Image Jeremy Weihrauch

Ali Tahayori
IMPOSSIBLE DESIRE, 2023
National Photography Prize 2024 MAMA
Image Jeremy Weihrauch

Ellen Dahl: from the series Four Days Before Winter

Ellen Dahl works with landscape in a range of manners. In Four Days before Winter she explores the peripheral Norwegian archipelago of Svalbard, known for its remoteness and stunning Arctic environment. It is also one of the fastest warming places on earth and has a long history of coal mining that is still occurring today.

Collapse is a close-up detail of terrain collapsing due to the melting permafrost. The large, suspended element brings focus to the inherent colossal ecological scale within this detail. Two Sides of the Same Place and Arctic Coal Diptych are from the Russian Svalbardian mining ghost town, Pyramiden. The black mountain and the nearby shrinking glacier lay bare the conflicting duality between coal mining in the Arctic and the profound impact of global warming on the area. Here/Now responds to a fleeting moment captured in the Arctic fog, revealing deep geological time at an edge of the world.

Ellen Dahl
Field Notes from the Edge / Here Now, 2023
National Photography Prize 2024 MAMA
Image Jeremy Weihrauch

Ellen Dahl
Field Notes from the Edge / Arctic Coal Diptych, 2022
National Photography Prize 2024 MAMA
Image Jeremy Weihrauch

Ellen Dahl
Field Notes from the Edge / Collapse, 2023
National Photography Prize 2024 MAMA
Image Jeremy Weihrauch

Ellen Dahl
Field Notes from the Edge / Two Sides of the Same Place, 2023
National Photography Prize 2024 MAMA
Image Jeremy Weihrauch

Nathan Beard: A Puzzlement

Courtesy of the artist and sweet pea, Perth

A Puzzlement draws from archival material with Thai provenance from various British cultural institutions, questioning how these collections might influence broader perceptions of ‘Thainess’. In this installation, Nathan Beard combines ethnographic and botanical imagery with publicity material for The King and I, which heavily dramatises an account of King Mongkut’s court as the kingdom adopted a period of modernisation to defend its sovereignty.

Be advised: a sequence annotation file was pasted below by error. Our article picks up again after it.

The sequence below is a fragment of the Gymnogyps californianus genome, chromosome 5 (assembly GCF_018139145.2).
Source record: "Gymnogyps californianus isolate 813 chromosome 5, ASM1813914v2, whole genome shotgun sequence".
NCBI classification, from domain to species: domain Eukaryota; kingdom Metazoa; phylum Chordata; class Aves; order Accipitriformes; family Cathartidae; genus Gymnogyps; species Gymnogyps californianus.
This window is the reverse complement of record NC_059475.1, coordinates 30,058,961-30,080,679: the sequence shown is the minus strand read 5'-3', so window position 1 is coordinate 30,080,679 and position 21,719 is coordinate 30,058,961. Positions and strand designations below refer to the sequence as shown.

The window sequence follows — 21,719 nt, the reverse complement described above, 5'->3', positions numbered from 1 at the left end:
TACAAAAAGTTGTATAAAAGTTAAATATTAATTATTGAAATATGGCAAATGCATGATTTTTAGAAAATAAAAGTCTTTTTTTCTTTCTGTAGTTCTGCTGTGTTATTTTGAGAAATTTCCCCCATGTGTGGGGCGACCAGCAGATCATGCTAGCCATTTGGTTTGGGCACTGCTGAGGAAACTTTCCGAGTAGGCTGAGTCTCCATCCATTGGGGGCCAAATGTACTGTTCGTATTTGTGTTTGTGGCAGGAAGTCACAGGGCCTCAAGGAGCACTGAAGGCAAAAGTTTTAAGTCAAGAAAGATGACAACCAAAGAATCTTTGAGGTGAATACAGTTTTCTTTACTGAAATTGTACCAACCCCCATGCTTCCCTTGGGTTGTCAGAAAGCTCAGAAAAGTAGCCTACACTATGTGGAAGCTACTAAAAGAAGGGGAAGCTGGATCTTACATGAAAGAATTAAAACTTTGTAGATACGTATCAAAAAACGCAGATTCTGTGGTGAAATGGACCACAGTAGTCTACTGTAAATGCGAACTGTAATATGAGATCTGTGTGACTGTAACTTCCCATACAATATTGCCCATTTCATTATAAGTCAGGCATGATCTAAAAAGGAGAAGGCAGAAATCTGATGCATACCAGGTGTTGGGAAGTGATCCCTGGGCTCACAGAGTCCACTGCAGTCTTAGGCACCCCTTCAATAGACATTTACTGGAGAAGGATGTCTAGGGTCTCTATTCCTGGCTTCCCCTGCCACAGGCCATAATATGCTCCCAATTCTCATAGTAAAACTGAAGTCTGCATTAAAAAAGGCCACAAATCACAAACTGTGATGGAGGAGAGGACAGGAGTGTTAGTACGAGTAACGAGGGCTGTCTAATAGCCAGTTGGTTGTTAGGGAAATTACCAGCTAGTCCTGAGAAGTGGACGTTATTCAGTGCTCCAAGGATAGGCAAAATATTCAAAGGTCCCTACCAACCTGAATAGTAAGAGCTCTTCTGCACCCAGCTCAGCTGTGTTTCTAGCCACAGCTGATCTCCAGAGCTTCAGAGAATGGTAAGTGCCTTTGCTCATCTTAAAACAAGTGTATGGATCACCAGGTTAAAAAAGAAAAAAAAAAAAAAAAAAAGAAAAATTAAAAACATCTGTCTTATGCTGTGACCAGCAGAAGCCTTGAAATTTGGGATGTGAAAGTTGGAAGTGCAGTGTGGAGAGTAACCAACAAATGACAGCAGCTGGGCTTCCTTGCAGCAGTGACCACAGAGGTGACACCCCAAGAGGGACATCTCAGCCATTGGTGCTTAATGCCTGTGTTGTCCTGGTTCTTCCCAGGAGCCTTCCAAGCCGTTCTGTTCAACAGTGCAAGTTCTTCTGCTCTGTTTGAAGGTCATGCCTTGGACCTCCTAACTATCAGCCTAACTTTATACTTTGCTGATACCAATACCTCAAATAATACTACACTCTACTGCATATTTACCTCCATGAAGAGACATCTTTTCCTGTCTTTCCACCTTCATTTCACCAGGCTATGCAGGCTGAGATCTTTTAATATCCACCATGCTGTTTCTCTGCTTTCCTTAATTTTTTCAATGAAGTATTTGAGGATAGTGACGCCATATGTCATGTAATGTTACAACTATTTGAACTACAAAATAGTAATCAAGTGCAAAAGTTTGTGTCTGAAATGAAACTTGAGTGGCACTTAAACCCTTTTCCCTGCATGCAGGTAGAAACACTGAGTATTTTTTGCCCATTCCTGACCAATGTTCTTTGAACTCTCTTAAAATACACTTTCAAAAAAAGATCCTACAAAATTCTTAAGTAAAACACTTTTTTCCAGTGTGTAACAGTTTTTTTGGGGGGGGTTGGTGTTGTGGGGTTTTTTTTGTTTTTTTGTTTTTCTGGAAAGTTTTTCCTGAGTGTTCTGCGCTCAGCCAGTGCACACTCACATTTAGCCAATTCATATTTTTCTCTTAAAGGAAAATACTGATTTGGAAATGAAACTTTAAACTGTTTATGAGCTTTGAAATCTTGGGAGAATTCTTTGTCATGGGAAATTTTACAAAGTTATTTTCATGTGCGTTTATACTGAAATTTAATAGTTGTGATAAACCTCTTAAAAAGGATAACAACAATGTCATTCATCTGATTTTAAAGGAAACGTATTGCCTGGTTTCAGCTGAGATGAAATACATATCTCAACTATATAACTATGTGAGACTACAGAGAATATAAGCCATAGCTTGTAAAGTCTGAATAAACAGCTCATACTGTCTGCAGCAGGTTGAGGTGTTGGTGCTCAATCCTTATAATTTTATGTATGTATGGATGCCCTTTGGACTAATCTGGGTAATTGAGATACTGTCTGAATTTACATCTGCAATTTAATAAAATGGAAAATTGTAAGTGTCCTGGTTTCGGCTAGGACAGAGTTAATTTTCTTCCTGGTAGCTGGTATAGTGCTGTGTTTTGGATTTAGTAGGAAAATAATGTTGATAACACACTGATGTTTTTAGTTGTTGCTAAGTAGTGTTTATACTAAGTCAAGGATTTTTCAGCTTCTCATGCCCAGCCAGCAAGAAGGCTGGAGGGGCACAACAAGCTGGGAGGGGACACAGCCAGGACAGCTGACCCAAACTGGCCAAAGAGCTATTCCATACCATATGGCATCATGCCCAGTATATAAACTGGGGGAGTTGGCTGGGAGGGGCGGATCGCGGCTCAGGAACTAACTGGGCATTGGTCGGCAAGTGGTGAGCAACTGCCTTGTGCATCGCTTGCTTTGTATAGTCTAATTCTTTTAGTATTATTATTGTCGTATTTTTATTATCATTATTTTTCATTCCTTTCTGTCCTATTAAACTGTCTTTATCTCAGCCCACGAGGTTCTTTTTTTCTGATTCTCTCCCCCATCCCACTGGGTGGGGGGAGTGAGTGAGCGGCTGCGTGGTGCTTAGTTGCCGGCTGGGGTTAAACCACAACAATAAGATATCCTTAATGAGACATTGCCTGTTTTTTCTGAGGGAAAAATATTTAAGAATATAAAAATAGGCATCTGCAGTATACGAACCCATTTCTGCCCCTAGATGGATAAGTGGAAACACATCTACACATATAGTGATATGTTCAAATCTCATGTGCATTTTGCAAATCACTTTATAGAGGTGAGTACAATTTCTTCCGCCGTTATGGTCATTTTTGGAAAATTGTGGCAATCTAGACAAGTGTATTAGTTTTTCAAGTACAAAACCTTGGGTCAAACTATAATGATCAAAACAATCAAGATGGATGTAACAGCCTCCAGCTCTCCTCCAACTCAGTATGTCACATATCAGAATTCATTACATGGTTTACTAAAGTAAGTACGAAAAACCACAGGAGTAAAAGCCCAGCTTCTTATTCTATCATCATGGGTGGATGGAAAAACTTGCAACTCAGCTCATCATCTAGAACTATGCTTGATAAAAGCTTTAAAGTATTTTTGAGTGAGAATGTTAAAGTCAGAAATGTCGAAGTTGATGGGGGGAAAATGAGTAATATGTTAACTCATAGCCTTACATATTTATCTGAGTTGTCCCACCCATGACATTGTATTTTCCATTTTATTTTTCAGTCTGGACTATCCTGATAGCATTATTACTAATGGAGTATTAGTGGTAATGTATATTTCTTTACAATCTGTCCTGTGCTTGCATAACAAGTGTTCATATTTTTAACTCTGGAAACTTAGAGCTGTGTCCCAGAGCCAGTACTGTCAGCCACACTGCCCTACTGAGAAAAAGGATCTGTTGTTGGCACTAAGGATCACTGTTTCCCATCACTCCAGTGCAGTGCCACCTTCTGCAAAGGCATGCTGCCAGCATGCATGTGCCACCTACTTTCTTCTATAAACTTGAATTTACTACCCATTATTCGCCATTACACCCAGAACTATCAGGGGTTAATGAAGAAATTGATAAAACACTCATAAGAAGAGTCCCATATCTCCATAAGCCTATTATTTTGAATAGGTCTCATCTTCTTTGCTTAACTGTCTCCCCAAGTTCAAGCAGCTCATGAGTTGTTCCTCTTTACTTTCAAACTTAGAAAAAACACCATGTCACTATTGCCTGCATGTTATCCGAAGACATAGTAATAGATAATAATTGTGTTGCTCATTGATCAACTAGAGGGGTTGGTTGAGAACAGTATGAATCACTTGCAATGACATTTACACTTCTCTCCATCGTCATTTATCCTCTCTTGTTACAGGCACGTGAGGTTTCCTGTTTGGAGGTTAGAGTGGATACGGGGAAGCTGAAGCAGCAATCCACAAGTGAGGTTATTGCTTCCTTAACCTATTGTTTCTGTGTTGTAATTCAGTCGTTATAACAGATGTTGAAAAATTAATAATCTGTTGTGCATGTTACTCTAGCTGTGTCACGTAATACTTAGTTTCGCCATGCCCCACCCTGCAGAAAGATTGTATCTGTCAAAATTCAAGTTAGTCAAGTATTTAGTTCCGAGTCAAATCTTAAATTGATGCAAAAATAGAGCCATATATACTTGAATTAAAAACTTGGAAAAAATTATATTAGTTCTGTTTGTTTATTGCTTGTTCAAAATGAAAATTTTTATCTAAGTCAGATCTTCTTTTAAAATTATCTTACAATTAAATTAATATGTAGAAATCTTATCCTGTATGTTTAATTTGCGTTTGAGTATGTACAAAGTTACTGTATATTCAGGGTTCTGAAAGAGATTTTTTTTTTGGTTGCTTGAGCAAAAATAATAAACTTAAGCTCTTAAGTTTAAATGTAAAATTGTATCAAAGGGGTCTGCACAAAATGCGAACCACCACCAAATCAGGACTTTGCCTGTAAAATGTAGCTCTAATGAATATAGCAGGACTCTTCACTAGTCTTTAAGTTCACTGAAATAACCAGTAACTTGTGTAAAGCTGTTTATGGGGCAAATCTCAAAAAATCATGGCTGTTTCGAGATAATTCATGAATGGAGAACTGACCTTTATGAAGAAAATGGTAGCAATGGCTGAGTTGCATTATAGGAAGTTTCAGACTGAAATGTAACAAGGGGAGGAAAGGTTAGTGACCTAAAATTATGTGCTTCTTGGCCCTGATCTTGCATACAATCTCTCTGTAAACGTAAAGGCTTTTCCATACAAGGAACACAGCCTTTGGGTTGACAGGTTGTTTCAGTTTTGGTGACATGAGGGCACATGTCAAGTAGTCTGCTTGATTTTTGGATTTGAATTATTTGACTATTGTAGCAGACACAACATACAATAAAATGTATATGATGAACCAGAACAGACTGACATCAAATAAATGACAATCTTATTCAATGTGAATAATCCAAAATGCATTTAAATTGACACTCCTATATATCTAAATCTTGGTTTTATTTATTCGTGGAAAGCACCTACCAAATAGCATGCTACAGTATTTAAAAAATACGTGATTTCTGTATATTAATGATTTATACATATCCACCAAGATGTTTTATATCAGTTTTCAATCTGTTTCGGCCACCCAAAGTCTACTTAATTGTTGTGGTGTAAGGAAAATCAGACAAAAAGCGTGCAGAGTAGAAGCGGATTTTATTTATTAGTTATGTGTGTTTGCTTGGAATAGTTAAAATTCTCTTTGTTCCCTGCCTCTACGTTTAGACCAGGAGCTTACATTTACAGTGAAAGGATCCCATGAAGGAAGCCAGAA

The subjects of these portraits include A.F.G Kerr, the so-called ’founding father’ of Thai botany; and Prince Chulalongkorn, whose portrait resides in the Wellcome Collection, UK. Also featured is a film production still of King Mongkut and a Broadway playbill portrait of his chief wife Lady Thiang, played by Yul Brynner and Terry Saunders, respectively.

Surrounded by Buddhist statues from the British Museum and imagery of Thai orchids from the Kew Gardens library, these portraits are hand-embellished with over 92,000 Swarovski Elements. The specific names of these crystal shades each contain Siam; an antiquated term for Thailand now commodified as a signifier of exotic beauty. The painted wallpaper draws from a mural in a shrine erected for the 2017 cremation ceremony of King Rama IX in Nakhon Nayok, the home province of the artist’s mother.